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XDR and the Age-old Problem of Alert Fatigue

XDR’s fully loaded value to threat detection, investigation and response will only be realized when it is viewed as an architecture

XDR’s fully loaded value to threat detection, investigation and response will only be realized when it is viewed as an architecture

According to 451 Research’s M&A Knowledgebase, cybersecurity M&A activity in 2021 reached an all-time high total deal value of $74.1 billion. Contributing to that growth, extended detection and response (XDR) went from zero to 28 deals in 19 months and is expected to drive continued M&A activity, with good reason. Extending its research into XDR, 451 Research recently found that XDR is now the most frequently reported area of augmentation to SIEM/security analytics with 43% of respondents citing it as the top technology to combine with these core security operations technologies. 

Augmentation is the key word. The SIEM is already aggregating logs and events from different tools and creating its own alerts. Augmenting with XDR to gain broader visibility across the enterprise is a good thing because bad guys use gaps to their advantage. But the unintended consequence is that the number of alerts is increasing by an order of magnitude. It’s not surprising then, that these survey respondents also say they still struggle with alert overload; on a typical day, 48% of alerts go uninvestigated, up from 41% in the prior year’s survey. Alert fatigue has plagued security analysts for years. Adding more detections in more areas exacerbates the problem. 

To reverse the trend, we need to think about XDR as an architectural approach, not a solution. When XDR is defined as an open platform focused on integration and automation, analysts can quickly connect the dots, understand what’s happening across their environment and determine whether or not an alert should be escalated to incident response. 

First Things First: Integration. 

An XDR architecture must support integration to any tool the enterprise has, including all internal data sources – the SIEM system, log management repository, case management system and security infrastructure – on premise and in the cloud. It must also integrate with the multiple external data sources organizations subscribe to – commercial, open source, government, industry and existing security vendors, as well as with frameworks like MITRE ATT&CK. Integration with RSS feeds, research blogs, news websites and GitHub repositories helps analysts keep up with new information that provides additional context to further inform alert triage.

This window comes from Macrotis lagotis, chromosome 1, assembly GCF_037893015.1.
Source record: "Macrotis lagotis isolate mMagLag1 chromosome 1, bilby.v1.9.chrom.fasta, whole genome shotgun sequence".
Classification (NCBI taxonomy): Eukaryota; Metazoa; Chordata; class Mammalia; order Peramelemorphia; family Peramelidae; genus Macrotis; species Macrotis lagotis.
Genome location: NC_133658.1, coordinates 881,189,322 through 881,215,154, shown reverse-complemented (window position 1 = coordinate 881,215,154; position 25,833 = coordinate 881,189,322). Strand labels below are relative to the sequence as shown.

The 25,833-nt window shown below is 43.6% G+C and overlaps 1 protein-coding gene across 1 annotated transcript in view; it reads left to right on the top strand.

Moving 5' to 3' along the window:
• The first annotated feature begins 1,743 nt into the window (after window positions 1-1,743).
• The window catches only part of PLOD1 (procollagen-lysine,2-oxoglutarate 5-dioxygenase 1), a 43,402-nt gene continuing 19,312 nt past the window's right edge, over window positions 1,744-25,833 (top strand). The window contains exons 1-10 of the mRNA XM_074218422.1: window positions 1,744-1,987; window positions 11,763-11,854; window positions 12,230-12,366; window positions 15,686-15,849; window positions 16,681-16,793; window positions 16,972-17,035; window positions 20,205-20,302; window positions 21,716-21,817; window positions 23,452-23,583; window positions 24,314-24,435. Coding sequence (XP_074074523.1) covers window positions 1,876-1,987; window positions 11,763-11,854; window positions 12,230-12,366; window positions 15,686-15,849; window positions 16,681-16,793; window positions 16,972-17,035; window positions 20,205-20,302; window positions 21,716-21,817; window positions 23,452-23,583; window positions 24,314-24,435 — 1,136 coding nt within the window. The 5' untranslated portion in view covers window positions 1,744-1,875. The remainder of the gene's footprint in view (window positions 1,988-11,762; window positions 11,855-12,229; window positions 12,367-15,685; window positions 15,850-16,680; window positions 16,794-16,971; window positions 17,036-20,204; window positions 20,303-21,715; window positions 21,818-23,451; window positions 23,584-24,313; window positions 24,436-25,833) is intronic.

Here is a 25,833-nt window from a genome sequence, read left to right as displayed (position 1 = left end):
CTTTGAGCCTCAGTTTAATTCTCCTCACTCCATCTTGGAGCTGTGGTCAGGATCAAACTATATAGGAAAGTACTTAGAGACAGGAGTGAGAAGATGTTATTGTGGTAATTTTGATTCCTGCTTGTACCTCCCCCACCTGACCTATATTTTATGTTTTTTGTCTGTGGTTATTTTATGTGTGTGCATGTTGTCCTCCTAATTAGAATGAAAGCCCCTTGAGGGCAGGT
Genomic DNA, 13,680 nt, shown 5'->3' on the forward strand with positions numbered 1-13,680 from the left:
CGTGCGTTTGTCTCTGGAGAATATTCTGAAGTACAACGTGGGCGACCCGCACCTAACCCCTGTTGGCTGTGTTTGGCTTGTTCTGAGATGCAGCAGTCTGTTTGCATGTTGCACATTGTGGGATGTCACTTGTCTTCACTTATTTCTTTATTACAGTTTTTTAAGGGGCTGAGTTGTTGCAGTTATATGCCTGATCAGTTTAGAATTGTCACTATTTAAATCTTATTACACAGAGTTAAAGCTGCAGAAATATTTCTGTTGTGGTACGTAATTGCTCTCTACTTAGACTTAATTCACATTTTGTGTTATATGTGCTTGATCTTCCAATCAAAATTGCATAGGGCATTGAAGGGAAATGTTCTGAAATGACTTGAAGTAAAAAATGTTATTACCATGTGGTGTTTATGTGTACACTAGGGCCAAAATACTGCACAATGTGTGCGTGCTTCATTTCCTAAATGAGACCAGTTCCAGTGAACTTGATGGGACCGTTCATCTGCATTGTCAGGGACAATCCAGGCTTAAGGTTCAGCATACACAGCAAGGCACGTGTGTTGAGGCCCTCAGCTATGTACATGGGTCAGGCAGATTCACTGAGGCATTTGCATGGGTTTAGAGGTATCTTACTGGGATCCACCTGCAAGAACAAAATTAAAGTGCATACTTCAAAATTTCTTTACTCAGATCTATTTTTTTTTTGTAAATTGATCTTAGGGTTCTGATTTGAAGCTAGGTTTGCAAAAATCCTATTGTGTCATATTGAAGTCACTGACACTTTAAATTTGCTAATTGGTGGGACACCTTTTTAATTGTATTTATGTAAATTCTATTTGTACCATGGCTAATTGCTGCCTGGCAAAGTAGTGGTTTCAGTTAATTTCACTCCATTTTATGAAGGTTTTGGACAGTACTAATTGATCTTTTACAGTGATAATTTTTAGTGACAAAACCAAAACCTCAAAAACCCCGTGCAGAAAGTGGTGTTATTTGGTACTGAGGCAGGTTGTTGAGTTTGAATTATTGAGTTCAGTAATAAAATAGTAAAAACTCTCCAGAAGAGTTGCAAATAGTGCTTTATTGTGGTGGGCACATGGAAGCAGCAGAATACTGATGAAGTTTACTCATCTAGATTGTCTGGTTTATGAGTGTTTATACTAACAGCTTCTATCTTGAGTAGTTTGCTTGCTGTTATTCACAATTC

In addition to enabling data flow and enrichment with context, integration also breaks down the silos teams operate within so they can see the big picture of what is truly happening across the environment and investigate further. Integration with and across existing tools enables visibility, collaboration and deeper understanding. Teams can work together using tools they are already comfortable with to make better decisions faster.

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Automation Comes Next.

Integration is a core attribute of an XDR architecture. But the ability to bring data together and break down silos is not enough. Automation is also required because analysts simply can’t make sense of all this data on their own. Yet, while a global survey (PDF) found that confidence in security automation is rising, only 18% of respondents are applying automation to alert triage. This is a missed opportunity because the repetitive, low-risk, time-consuming tasks of alert triage – like internal and external data normalization, correlation, contextualization, and prioritization – are prime candidates for automation. 

Automation simplifies the work of alert triage by reducing noise and false positives and enabling teams to quickly tap into the richness of all available data to get a comprehensive view of what is going on. Based on parameters they set, teams can get to the alerts that matter faster and, thanks to integration, relevant data can be presented on a single screen so it’s easier and faster for analysts to conduct investigations, detect malicious activity across the enterprise and accelerate resolution.

XDR seems destined to be core to security infrastructure for the foreseeable future. But its fully loaded value to threat detection, investigation and response will only be realized when it is viewed as an architecture. Otherwise, it’s just one more tool that adds to the volume of alerts we couldn’t handle before, and does not break down silos and enable collaboration, decision-making and response across the organization. That’s certainly not the consequence anyone intended for XDR and there’s too much at stake to let that happen.

Written By

Marc Solomon is Chief Marketing Officer at ThreatQuotient. He has a strong track record driving growth and building teams for fast growing security companies, resulting in several successful liquidity events. Prior to ThreatQuotient he served as VP of Security Marketing for Cisco following its $2.7 billion acquisition of Sourcefire. While at Sourcefire, Marc served as CMO and SVP of Products. He has also held leadership positions at Fiberlink MaaS360 (acquired by IBM), McAfee (acquired by Intel), Everdream (acquired by Dell), Deloitte Consulting and HP. Marc also serves as an Advisor to a number of technology companies, including Valtix.

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